Eco-cultural Restoration of Riparian Wetlands in California: Case Study of White Root (Carex barbarae Dewey; Cyperaceae)

Abstract

This study defines the cultural and ecological significance of white root (Carex barbarae Dewey; Cyperaceae), and presents a template for eco-cultural restoration, drawing from both Traditional Ecological Knowledge and Scientific Ecological Knowledge. Carex barbarae is an herbaceous perennial understory plant in valley oak riparian woodlands, endemic to California and southern Oregon. Referred to as white root, C. barbarae is an indicator species of both cultural and ecological health. Two-thirds of the California Indian tribes within the range of white root historically tended and managed these sedges for basketweaving. Traditional management by Indian groups resulted in the creation and maintenance of homogeneous patches throughout low-elevation riparian forests of California, maintaining a lawn-like understory and a park-like physiognomy. Gathering and tending practices significantly influenced the distribution, quality and abundance of white root beds on species, community, and landscape scales. Understanding how indigenous people shaped their environment using Traditional Resource Management practices and related ecological effects is integral to successful contemporary restoration of riparian habitats. Understanding the reciprocal relationships between California Indians and their sovereign landscape is important to contemporary indigenous cultures and their identity, resilience, and vitality.

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Acknowledgements

In the timeless past, Miwok ancestors cared for and tended-their ecosystem and conducted specific world-renewal ceremonies. I present this information in recognition and in honor of the California Indian cultures in the Cosumnes River watershed. In particular, I am deeply grateful for the elders, friends and basketweavers who shared their precious knowledge with me. Deep gratitude to the Deuchsky family, the Denton family, the Baugh family, the Bunting family, Sage LaPena, Gladys Dick McKinney, Julie Dick, Florence McKinney, Susan Billy, Craig Bates, Linda Yamani, Don Hankins, Frank Lake and other teachers who are no longer with us. I intend for this information to be used to honor California Indian cultures, as well as indigenous people around the world, the original stewards and caretakers of this precious Mother Earth. Special thanks to my friend Linda Storm for her patient advise and editing on this document. I would also like to give special thanks to ethnobotanist Kathleen Harrison for the Fig. 1 botanic illustration, which I have treasured for 20 years. Kathleen is the founder of the Occidental Center for the Arts, and home of Botanic Dimensions Ethnobotany Library. I would also like to give special thanks to M Kat Anderson for her guidance, inspiration and knowledge while I was working on my doctorate. Thank you also to Miles Roberts, CSU Geography Dept., for maps in Fig. 2, Terri Castaneda CSU Anthropology Dept. for access to basket collections; Meredith Sierra for photography for Fig. 6; D Merritt for editing; Tawatchai Kodsuntie, Areawest Environmental Inc., for graphics; and anonymous reviewers for helpful comments.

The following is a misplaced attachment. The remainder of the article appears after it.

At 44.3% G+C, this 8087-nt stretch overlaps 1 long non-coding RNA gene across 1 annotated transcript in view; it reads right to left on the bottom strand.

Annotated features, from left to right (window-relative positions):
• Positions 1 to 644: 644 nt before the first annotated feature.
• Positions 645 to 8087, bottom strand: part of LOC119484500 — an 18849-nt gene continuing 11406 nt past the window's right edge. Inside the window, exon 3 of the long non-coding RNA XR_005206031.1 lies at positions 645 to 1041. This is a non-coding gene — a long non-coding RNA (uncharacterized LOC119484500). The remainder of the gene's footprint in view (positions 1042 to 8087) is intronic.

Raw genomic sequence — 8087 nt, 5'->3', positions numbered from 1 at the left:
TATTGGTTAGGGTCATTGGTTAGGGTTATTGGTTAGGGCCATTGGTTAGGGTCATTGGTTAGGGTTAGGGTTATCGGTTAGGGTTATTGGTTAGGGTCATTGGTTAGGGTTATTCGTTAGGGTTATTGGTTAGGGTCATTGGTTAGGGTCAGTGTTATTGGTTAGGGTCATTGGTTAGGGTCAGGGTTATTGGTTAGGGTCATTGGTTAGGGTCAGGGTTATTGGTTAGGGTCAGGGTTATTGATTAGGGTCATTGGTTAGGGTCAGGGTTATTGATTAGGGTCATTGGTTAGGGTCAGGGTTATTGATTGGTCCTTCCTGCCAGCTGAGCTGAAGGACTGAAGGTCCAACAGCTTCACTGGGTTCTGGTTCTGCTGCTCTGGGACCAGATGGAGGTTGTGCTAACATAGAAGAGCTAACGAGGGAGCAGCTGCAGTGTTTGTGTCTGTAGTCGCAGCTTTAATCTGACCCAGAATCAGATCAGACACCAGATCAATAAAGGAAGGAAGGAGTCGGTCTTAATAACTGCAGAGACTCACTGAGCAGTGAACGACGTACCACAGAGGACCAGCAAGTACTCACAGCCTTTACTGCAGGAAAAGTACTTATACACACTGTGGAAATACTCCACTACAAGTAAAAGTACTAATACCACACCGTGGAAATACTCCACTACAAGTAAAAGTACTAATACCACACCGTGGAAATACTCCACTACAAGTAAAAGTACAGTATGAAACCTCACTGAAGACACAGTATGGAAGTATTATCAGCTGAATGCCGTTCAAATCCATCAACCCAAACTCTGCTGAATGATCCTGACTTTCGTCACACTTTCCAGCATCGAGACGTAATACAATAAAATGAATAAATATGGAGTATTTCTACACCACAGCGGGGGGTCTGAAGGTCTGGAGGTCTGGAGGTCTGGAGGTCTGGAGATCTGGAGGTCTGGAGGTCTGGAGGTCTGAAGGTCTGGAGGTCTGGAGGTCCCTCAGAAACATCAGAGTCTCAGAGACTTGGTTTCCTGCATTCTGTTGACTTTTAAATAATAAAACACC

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Stevens, M.L. Eco-cultural Restoration of Riparian Wetlands in California: Case Study of White Root (Carex barbarae Dewey; Cyperaceae). Wetlands (2020). https://doi.org/10.1007/s13157-020-01323-3

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Keywords

  • Traditional resource management
  • Traditional ecological knowledge
  • Carex barbarae
  • California basketweaving
  • Eco-cultural restoration